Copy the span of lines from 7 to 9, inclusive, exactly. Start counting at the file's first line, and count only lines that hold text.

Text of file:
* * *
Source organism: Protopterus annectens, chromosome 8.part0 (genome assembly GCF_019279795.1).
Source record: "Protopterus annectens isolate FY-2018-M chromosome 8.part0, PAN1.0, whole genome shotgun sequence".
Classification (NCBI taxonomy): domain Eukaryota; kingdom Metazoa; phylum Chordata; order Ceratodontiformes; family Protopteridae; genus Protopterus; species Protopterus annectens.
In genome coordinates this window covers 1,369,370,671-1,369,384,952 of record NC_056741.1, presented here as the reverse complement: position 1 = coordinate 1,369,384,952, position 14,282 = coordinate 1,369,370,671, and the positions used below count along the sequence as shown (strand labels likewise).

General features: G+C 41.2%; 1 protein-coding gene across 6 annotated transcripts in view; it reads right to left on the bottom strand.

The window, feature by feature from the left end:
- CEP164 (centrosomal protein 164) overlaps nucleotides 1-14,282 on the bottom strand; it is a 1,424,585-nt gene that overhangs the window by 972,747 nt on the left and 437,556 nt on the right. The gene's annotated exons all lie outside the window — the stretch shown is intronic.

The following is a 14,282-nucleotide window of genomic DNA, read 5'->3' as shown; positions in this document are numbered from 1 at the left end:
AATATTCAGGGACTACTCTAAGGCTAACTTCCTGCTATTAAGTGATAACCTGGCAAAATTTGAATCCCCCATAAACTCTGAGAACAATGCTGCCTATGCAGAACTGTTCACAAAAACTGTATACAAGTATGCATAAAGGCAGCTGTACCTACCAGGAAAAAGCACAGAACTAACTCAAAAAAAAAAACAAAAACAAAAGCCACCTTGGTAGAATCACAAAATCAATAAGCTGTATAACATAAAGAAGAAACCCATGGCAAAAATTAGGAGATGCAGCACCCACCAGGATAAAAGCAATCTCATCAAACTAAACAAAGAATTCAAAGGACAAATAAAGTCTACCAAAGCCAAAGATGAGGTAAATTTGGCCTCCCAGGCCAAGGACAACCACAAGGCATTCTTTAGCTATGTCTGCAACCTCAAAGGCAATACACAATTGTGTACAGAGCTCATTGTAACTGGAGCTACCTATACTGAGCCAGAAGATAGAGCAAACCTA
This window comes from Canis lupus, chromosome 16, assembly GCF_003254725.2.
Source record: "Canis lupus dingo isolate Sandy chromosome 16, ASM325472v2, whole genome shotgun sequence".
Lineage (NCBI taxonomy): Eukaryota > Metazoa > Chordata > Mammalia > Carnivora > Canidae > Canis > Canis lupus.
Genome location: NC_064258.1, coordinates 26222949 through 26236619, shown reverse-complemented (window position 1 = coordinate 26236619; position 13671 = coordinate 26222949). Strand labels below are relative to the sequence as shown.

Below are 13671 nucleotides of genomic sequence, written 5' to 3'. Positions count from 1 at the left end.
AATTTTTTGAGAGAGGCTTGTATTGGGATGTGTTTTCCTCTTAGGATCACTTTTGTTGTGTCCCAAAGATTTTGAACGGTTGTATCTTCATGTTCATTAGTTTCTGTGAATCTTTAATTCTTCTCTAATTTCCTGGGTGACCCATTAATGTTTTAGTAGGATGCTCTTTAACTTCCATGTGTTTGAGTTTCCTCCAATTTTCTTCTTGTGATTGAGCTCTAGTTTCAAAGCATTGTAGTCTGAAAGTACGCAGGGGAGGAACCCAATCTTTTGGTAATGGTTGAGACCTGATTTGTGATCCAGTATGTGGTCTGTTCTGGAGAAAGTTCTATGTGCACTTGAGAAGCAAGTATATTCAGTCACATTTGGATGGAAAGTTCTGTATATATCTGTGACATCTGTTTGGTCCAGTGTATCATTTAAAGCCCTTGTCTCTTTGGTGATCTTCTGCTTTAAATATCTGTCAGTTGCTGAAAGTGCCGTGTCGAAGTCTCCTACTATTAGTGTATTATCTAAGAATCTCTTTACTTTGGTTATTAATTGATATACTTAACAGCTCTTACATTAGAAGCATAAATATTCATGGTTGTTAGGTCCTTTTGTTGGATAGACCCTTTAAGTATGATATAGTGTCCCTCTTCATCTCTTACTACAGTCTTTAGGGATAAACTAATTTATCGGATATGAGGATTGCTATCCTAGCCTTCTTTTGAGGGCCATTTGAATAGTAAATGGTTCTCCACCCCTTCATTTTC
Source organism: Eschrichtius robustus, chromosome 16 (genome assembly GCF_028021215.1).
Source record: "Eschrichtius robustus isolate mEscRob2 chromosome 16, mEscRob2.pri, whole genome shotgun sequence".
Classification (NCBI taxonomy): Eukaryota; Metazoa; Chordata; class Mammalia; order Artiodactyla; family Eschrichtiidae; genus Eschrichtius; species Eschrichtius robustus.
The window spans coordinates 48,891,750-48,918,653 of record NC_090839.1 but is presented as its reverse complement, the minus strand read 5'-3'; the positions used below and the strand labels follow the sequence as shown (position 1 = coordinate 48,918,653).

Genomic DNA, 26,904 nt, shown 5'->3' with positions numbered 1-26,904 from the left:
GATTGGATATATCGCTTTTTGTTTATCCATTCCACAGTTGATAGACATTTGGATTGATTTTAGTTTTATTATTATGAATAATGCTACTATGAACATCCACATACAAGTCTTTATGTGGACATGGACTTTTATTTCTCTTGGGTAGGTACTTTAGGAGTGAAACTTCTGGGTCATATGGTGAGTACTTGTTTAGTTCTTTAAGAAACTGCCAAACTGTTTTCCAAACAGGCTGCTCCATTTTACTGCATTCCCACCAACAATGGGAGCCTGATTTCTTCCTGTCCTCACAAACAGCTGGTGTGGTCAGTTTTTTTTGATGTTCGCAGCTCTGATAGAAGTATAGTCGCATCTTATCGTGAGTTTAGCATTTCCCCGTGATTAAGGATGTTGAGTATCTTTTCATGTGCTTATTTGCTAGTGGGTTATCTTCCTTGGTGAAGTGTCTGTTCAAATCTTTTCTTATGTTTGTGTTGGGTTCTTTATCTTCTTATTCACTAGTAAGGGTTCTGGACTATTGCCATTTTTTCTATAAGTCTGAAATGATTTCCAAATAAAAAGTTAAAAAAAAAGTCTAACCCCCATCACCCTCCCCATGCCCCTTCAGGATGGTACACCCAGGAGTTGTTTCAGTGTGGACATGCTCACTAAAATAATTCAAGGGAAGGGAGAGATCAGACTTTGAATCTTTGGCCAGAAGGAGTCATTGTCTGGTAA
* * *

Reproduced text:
- CEP164 (centrosomal protein 164) overlaps nucleotides 1-14,282 on the bottom strand; it is a 1,424,585-nt gene that overhangs the window by 972,747 nt on the left and 437,556 nt on the right. The gene's annotated exons all lie outside the window — the stretch shown is intronic.

The following is a 14,282-nucleotide window of genomic DNA, read 5'->3' as shown; positions in this document are numbered from 1 at the left end:
AATATTCAGGGACTACTCTAAGGCTAACTTCCTGCTATTAAGTGATAACCTGGCAAAATTTGAATCCCCCATAAACTCTGAGAACAATGCTGCCTATGCAGAACTGTTCACAAAAACTGTATACAAGTATGCATAAAGGCAGCTGTACCTACCAGGAAAAAGCACAGAACTAACTCAAAAAAAAAAACAAAAACAAAAGCCACCTTGGTAGAATCACAAAATCAATAAGCTGTATAACATAAAGAAGAAACCCATGGCAAAAATTAGGAGATGCAGCACCCACCAGGATAAAAGCAATCTCATCAAACTAAACAAAGAATTCAAAGGACAAATAAAGTCTACCAAAGCCAAAGATGAGGTAAATTTGGCCTCCCAGGCCAAGGACAACCACAAGGCATTCTTTAGCTATGTCTGCAACCTCAAAGGCAATACACAATTGTGTACAGAGCTCATTGTAACTGGAGCTACCTATACTGAGCCAGAAGATAGAGCAAACCTA